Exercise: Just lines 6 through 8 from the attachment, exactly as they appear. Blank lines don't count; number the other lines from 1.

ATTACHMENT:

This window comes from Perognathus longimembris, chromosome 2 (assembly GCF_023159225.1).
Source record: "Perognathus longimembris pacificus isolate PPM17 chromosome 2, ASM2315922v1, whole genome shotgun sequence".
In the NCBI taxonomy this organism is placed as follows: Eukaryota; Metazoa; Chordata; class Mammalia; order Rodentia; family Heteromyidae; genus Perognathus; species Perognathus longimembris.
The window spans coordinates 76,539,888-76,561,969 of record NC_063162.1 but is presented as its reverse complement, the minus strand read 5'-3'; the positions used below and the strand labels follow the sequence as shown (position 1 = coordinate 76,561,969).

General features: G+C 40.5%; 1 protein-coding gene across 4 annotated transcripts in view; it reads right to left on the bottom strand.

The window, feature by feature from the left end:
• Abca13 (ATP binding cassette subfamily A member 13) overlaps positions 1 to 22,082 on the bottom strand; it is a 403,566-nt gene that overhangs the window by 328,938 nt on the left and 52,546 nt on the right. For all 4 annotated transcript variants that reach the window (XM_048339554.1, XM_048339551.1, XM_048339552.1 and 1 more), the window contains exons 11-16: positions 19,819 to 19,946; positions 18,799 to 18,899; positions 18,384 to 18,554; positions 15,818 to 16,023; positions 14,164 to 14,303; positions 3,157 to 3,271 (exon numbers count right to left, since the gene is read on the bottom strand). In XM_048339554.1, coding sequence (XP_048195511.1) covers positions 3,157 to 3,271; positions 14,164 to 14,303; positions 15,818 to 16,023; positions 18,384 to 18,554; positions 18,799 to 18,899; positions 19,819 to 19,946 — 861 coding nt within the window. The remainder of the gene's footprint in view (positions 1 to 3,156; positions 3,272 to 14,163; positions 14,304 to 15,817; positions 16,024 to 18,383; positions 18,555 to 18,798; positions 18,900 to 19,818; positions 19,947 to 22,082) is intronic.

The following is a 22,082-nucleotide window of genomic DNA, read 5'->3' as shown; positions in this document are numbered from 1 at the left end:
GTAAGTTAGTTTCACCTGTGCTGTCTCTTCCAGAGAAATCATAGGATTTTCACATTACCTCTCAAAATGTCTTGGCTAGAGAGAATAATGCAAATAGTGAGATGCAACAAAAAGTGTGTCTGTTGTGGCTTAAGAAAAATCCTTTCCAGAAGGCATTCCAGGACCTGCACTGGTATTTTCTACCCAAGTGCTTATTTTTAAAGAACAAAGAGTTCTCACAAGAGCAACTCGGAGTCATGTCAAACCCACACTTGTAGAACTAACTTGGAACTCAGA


The window, feature by feature from the left end:
• Abca13 (ATP binding cassette subfamily A member 13) overlaps positions 1 to 22,082 on the bottom strand; it is a 403,566-nt gene that overhangs the window by 328,938 nt on the left and 52,546 nt on the right. For all 4 annotated transcript variants that reach the window (XM_048339554.1, XM_048339551.1, XM_048339552.1 and 1 more), the window contains exons 11-16: positions 19,819 to 19,946; positions 18,799 to 18,899; positions 18,384 to 18,554; positions 15,818 to 16,023; positions 14,164 to 14,303; positions 3,157 to 3,271 (exon numbers count right to left, since the gene is read on the bottom strand). In XM_048339554.1, coding sequence (XP_048195511.1) covers positions 3,157 to 3,271; positions 14,164 to 14,303; positions 15,818 to 16,023; positions 18,384 to 18,554; positions 18,799 to 18,899; positions 19,819 to 19,946 — 861 coding nt within the window. The remainder of the gene's footprint in view (positions 1 to 3,156; positions 3,272 to 14,163; positions 14,304 to 15,817; positions 16,024 to 18,383; positions 18,555 to 18,798; positions 18,900 to 19,818; positions 19,947 to 22,082) is intronic.

The following is a 22,082-nucleotide window of genomic DNA, read 5'->3' as shown; positions in this document are numbered from 1 at the left end: